When the Bishop of Hippo closed his eyes in 430, the Vandals were storming the city. Yet he still clung firmly to the belief that Rome was the meaning and the substructure of world society. Al- ready the magic light of glamour and power lay on the See of Peter. Gifts from rich families enabled the spiritual masters of Rome to for- get the simplicity of the Fisherman of Capharnaum. The seriously devout were scandalized at their pomp and feasting. It was not al- ways noble passion that divided the electorate into parties. It was only after bloody street fighting that the Spaniard, Pope Damasus (366-384) , could make use of an imperial edict to maintain himself in power against his rival. His private secretary, St. Jerome, waxed satirical when he described the spiritual Beau Brummels of the hier- archy. Perfume and curling irons, fashionable clothes and gilded horses! Were these clerics or amorous swains? Nevertheless be- hind this too, too human facade there was much courage and vigour. Damasus reopened and readorned the ruined catacombs and entrusted to his friend, the self-same Jerome, who slept with Cicero and Aristoph- anes under his pillow, the translation of the Bible into Latin. His immediate successors strove energetically to strengthen the position of their See quite as if they were aware of coming storms and sought to make it a safe haven for Western society. The city council, which still bore the proud name of Senate and was the sole surviving organ of Imperial Rome and its provincial cities, became a mere shadow com- pared to the true Friend and Shepherd of the people.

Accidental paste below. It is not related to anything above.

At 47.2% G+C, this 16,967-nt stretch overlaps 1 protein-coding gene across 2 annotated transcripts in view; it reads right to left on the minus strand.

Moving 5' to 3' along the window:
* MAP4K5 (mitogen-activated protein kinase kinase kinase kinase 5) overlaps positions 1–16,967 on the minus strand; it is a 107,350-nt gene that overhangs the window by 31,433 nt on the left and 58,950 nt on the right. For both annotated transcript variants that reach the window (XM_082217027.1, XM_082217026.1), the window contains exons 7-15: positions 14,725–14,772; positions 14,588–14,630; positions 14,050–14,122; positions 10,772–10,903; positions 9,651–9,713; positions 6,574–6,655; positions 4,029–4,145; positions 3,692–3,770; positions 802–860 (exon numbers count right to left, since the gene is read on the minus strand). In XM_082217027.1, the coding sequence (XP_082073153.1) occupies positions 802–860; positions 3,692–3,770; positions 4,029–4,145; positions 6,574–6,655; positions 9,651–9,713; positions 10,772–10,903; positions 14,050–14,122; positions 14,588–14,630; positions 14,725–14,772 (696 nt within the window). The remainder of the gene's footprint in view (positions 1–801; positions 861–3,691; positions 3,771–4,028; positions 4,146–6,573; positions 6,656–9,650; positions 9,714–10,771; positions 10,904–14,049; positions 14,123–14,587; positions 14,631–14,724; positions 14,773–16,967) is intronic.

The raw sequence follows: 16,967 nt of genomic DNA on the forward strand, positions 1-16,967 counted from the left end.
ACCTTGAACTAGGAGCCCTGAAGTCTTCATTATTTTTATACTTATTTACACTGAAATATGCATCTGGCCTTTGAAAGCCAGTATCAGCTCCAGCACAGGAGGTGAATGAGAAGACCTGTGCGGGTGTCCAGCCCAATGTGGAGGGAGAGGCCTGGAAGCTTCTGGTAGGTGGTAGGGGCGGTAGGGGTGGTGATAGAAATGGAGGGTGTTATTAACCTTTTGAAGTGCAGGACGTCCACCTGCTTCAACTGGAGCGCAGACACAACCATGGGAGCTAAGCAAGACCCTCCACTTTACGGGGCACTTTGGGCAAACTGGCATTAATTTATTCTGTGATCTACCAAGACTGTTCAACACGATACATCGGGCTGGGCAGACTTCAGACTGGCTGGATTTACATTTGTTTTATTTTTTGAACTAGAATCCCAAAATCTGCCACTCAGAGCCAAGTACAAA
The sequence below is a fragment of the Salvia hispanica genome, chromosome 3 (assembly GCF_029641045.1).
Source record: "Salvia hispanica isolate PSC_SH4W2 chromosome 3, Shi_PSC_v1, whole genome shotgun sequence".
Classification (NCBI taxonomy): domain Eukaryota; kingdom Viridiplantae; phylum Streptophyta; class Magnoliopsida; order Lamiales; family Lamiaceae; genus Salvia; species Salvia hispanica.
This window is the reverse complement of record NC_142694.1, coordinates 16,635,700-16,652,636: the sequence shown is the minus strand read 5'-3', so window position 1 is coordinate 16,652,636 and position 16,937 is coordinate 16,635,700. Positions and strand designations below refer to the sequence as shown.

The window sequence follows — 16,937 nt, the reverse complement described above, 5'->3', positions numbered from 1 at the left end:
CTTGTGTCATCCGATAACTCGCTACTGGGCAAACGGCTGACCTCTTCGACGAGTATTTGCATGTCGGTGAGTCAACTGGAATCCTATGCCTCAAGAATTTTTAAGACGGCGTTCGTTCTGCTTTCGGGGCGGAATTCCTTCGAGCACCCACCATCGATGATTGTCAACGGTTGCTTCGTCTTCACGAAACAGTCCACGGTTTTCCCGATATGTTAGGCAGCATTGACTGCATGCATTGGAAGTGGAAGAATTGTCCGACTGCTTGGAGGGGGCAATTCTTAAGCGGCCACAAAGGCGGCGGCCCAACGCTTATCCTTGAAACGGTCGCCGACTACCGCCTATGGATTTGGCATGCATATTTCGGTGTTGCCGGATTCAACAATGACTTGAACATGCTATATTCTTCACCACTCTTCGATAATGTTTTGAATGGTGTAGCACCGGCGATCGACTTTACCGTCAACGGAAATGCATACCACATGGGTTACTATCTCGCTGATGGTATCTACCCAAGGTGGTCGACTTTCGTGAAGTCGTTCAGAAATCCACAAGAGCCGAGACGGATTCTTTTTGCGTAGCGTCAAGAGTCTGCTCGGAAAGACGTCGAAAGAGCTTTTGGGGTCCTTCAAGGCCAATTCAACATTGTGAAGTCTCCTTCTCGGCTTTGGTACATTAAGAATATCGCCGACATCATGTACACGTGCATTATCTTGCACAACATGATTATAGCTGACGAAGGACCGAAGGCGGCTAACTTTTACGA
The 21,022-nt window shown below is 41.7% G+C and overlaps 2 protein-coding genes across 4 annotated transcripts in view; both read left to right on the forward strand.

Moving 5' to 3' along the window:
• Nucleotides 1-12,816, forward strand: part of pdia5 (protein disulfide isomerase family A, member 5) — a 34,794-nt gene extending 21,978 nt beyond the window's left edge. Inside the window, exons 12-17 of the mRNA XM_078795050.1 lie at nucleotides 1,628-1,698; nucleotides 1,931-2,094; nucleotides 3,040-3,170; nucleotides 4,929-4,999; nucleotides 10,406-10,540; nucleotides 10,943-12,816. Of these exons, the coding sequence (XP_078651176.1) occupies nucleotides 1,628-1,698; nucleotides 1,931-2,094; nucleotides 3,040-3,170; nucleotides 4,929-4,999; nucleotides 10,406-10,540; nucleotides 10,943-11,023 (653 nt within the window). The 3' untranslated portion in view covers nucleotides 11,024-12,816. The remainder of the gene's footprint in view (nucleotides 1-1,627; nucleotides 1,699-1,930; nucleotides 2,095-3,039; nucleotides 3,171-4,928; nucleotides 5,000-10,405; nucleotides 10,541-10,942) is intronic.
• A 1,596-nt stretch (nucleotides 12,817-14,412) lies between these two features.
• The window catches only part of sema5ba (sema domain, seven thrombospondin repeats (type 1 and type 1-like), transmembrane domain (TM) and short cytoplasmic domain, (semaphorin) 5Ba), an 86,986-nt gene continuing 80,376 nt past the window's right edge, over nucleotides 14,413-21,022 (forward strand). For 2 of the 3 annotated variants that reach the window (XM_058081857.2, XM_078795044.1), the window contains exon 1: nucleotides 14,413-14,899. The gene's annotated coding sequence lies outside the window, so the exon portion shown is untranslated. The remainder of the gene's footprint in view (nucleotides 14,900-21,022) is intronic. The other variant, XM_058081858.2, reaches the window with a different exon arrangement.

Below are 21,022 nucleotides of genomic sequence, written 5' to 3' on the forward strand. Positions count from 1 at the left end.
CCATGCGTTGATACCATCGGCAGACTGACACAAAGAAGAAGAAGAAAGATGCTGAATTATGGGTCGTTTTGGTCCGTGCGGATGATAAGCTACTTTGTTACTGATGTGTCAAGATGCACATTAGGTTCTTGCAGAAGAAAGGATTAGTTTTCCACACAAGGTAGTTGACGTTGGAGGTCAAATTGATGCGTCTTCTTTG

In as far as we are able to determine historically, Leo I (440-461) was the first truly great Pope. Possessing the qualities that make a Caesar, he lent his throne a dignity that in turn reflected upon him. To him Peter, with Paul, the founder of a more fortunate Rome, is the eter- nal bishop of the Church, mystically present in his See, which is the symbol of the rights and duties conferred by the Master upon the "Rock." The Roman Empire and all its numerous wars were in- struments of Providence working to prepare the way for the Empire of the Pax Christiana. The great city had, he declared, been conse- crated anew by the throng of thousands who had worn the purple of martyrdom. In them the firmness of Peter had been manifested a firmness of Faith that would abide as an example. Just as what Peter believed concerning Christ shall always endure, so shall there